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St. Luke's, Sambrook

We are a warm and welcoming village church.


We have a variety of worship, from traditional Holy Communion to a more contemporary village service, at different times of the day throughout each month.


We also have a home group, and the wider benefice has a thriving youth and children's ministry.

Once a month we go into Sambrook House, a residential home in our community, for a Songs of Praise service.

Find Us

St. Luke's Church, Sambrook, Shropshire, TF10 8BW

Our Church History


A very comprehensive history of our church, and previous chapels within the current parish, can be found in:


Mabel Wheat (1954) A story about Sambrook Parish. The Advertiser Printing Works: Newport, Shropshire.

Here are some extracts:

'Eyton very vaguely mentions a chapel in Sambrook, but it was of course, under Cheswardine Church.  I have been unable to get any official date for it, but in an old record belonging to Cheswardine, there are entries concerning collections from Sambrook to the churchwardens there in 1563 and 1567, so I feel that it might have been from a service in the chapel


...In 1838 a small chapel was built, by subscription, in a small field opposite the village green exactly opposite the road going up to the Cross Hills.  Whilst some deep ploughing was in progress in this field this year the exact site was turned up, and it would be seen that it was only a small building, its main door facing towards Standford Bridge. This was never consecrated, and services could only be held on Sunday afternoons, but it did help the religious life of the village a little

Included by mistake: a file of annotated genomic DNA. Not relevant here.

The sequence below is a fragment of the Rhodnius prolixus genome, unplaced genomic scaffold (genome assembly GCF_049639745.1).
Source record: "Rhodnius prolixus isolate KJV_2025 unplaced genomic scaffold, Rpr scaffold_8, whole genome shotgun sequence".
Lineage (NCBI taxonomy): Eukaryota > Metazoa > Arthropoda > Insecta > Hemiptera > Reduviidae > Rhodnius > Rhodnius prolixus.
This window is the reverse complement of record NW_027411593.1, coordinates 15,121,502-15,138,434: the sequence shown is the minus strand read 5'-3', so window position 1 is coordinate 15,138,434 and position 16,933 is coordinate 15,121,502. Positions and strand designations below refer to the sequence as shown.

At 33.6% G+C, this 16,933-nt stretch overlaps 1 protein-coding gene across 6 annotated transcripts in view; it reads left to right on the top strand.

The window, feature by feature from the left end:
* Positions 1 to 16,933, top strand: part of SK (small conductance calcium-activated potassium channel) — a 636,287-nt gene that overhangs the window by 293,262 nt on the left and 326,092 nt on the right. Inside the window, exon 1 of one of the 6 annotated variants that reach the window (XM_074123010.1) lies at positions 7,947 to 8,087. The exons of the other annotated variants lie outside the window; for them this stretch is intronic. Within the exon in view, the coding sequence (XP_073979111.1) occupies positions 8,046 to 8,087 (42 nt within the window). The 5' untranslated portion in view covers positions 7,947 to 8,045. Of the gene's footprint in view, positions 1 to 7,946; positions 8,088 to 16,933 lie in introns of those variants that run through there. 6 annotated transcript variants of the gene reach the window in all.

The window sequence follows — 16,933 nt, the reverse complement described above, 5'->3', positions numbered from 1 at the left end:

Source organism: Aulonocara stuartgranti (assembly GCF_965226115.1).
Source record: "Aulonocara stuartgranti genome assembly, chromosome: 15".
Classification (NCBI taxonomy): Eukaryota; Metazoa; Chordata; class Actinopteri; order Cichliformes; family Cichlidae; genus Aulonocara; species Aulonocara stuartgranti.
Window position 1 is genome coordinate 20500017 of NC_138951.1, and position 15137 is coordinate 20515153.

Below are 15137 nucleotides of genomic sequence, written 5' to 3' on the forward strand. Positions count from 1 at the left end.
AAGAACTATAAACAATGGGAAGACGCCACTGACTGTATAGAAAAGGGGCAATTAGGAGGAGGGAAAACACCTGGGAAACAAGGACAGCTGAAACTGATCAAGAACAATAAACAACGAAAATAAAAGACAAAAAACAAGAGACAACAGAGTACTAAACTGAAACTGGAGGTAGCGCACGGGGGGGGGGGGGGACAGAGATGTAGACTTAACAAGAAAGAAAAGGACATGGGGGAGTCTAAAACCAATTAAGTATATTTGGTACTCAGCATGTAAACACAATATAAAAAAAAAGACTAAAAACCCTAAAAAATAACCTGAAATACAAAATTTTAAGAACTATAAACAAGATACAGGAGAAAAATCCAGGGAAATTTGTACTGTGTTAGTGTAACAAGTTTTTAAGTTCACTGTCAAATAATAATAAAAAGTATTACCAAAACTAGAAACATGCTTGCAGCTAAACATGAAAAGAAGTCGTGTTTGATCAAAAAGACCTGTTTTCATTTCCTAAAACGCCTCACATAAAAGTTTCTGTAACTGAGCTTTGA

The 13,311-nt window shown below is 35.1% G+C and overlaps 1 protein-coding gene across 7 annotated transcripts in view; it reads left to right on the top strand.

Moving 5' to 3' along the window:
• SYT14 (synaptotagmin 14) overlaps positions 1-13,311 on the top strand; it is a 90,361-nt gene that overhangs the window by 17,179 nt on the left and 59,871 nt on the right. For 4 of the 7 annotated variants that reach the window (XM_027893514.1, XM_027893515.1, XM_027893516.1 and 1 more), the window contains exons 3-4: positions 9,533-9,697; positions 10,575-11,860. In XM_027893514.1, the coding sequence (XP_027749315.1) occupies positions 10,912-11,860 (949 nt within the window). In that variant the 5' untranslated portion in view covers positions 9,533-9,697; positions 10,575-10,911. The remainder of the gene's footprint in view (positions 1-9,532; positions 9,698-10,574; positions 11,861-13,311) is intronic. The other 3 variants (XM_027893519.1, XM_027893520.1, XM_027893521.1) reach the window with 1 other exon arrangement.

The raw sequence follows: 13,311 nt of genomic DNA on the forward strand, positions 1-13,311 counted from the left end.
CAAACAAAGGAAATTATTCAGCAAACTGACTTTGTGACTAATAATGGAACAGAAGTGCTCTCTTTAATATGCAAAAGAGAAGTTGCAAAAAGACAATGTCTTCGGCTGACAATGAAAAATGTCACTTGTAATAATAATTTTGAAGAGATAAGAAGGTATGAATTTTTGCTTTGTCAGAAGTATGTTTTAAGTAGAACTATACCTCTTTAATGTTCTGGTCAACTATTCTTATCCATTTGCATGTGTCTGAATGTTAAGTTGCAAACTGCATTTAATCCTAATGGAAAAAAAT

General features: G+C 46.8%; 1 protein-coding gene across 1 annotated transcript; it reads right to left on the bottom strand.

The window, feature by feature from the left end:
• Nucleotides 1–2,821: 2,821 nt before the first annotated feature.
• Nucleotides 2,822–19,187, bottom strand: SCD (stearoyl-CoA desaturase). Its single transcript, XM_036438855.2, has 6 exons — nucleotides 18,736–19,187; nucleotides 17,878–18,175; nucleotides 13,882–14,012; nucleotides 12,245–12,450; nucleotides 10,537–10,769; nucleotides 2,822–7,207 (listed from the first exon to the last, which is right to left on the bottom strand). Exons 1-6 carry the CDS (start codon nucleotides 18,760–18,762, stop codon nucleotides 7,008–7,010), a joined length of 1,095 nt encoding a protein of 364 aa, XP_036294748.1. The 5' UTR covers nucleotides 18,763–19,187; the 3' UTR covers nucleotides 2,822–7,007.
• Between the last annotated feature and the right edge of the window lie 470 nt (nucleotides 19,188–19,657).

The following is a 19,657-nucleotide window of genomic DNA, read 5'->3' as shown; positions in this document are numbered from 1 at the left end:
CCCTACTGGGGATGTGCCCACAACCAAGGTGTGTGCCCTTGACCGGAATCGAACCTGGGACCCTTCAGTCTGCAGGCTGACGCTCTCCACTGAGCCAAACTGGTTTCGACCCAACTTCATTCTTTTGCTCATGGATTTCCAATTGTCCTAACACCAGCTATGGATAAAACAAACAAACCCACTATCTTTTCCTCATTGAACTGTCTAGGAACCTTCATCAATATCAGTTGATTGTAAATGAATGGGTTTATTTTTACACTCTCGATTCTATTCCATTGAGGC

...The chapel was not really a success even after the Bishop had permitted it to have a resident curate, the Rev Houghton.  It was badly constructed and damp. Also, the people from around had to go at least three miles for burials or weddings


...A boon was asked of the Queen and the Bishop to allow a parish of Sambrook to be made and a church, vicarage, school and school house to be built.  This must have been granted and patrons and incumbents of several parishes agreed to help.  Early in 1850 a building committee was formed to see to all the work and I take it to gather in subscriptions